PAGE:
St Louis Cardinals
On paper this Cardinals team is very very dangerous. In year 1 AP (After Pujols) the offense hasn’t missed a beat, leading the NL in OBP, 2nd in hitting, and third in runs scored. So why are they sitting behind the Reds and Pirates in the standings? Every Philadelphian should know that just because a team looks good on paper it doesn’t mean it will translate to the win column (see Eagles 2011). The Cardinals have scored in bunches, but it’s been in between elongated stretches of cold streaks. Nearly every regular, outside of David Freese and Yadier Molina, has spent time on the disabled list, making it impossible for the team to find any consistency at the plate. But, the real problem lies on the mound. Chris Carpenter, the man who crushed our dreams of a World Series last season,
hasn’t pitched all year, and Adam Wainwright hasn’t been close to the Cy-Young-caliber pitcher he was prior to his surgery. With problems abound rookie manager Mike Matheny has managed to hold things together and has the team fighting for a wild card birth. Matheny has done this all while filling the shoes of the one most popular and successful managers of all-time in Tony Larrussa: kudos.
When We Last Met: The Phillies had one of their best offensive series the last time they hooked up with the Cards. They took three out of four in St. Louis, winning the opener in a slugfest 10-9. Freddy Galvis (remember him?) had a breakout series collecting five hits and five RBI. Its a shame Freddy got pinched for breaking the league’s drug rules (maybe it really was an honest mistake). At least he’s not missing much in Philadelphia.
Series Predictions: 1) Roy Halladay turns in another gem, reminiscent of his game 5 performance against the Cardinals last fall. Too bad this one doesn’t matter.
2) Eric Kratz goes yard again, adding to his already legendary folk status in Philly. Can i get a Kratz jersey at Modell’s yet?
3) The reality of the Phillies irrelevance truly sets in when they realize that fans care more about the 76ers in August than them. Ouch.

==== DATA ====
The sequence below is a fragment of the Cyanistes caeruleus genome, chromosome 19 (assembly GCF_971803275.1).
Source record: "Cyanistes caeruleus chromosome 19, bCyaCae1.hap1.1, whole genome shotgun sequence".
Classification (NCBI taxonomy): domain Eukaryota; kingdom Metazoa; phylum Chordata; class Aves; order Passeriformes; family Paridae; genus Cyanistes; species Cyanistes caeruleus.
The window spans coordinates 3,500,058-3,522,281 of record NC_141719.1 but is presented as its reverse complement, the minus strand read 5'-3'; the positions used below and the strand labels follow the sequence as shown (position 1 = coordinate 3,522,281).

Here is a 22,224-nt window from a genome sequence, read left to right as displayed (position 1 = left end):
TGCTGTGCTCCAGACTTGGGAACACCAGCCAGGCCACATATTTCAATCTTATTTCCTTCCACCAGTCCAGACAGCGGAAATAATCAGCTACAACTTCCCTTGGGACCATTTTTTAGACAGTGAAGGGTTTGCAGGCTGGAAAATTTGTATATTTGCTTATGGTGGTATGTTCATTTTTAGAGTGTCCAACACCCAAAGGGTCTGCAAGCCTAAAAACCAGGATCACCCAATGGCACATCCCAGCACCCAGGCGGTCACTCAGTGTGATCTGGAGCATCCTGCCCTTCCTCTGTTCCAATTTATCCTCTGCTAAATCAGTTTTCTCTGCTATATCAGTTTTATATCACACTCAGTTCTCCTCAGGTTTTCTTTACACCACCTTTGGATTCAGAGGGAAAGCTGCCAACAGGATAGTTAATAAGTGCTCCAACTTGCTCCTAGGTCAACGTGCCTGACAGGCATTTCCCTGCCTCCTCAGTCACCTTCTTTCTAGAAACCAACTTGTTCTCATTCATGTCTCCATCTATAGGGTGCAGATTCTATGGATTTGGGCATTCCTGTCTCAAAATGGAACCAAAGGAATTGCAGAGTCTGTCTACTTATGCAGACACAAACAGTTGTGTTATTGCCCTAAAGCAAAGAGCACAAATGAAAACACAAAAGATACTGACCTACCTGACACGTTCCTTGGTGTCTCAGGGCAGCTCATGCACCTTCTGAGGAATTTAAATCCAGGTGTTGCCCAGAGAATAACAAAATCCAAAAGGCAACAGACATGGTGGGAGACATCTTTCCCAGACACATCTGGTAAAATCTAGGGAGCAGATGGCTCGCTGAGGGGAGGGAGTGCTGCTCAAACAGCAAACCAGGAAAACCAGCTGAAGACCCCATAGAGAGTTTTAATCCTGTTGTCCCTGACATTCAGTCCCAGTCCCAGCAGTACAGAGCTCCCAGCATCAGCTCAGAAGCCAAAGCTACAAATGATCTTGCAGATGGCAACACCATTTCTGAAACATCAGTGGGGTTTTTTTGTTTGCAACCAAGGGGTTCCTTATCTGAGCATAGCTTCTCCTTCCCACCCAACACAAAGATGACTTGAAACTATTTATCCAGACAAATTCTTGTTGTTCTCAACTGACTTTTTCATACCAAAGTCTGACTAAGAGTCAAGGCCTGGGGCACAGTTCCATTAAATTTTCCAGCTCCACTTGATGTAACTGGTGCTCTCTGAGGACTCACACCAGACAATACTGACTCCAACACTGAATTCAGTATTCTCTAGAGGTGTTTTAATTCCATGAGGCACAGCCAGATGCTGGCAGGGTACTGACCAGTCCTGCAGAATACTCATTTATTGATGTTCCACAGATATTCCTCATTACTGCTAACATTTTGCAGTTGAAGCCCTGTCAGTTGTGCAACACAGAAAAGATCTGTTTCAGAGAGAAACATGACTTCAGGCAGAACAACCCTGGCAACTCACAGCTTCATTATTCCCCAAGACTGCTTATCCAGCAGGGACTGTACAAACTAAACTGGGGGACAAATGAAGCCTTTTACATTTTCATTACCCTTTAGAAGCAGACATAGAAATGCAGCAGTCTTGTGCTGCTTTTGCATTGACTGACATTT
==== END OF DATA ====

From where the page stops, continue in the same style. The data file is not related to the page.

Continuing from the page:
Fansided Perspective: Justin McClary of Redbirdrants kindly answered my weekly mailbag of questions. It’s nice to talk to someone with a team that still has something to play for, sigh.
1) The Redbirds have scored a ton of runs, but are still looking up at the Reds and Pirates. What’s the deal?
The Cardinals are suffering from really inconsistent offense. Statistically, they have one of the best offense in the league, but injuries have really taken their toll. The team has had its full offensive roster for maybe two weeks the entire season. Not to mention, it seems like only one or two players seem to get hot at any given moment. They’ve had a lot of bad luck and still have the depth and skill to catch up.
2) Edward Mujica wasn’t the biggest name to get traded, but should improve the bullpen. Did the Cardinals do enough at the deadline to get them into the playoffs?
I think the Cardinals did everything within reason. On my personal wishlist, I wanted either a starting pitcher or relief pitcher or two and possibly a middle infielder. By picking up Fuentes and trading for Mujica, they got two guys that definitely won’t challenge for the late inning roles, but will probably give the team steadier production than some of the younger guys they had. Also, while they didn’t trade for a middle infielder, trading Tyler Greene cleared up a spot for either Eugenio Velez or Ryan Jackson. Jackson is our shortstop of the future and has been hitting well, so it will be interesting if he sees time with the club this season.
3) How would you grade Mike Matheny in his rookie campaign as manager so far?
I think Matheny has done a great job. He inherited a big challenge with having to fill LaRussa’s shoes and not having Albert Pujols to anchor the offense. Given the huge loss of Chris Carpenter and all of the injuries the team has dealt with, the fact that they are still very much in contention not only for the Wild Card, but for the division also shows that he has managed the team very effectively. A lot of the team’s problems stem from overexposure of part-time players that have had to step into bigger roles and therefore have experience lengthy cold streaks.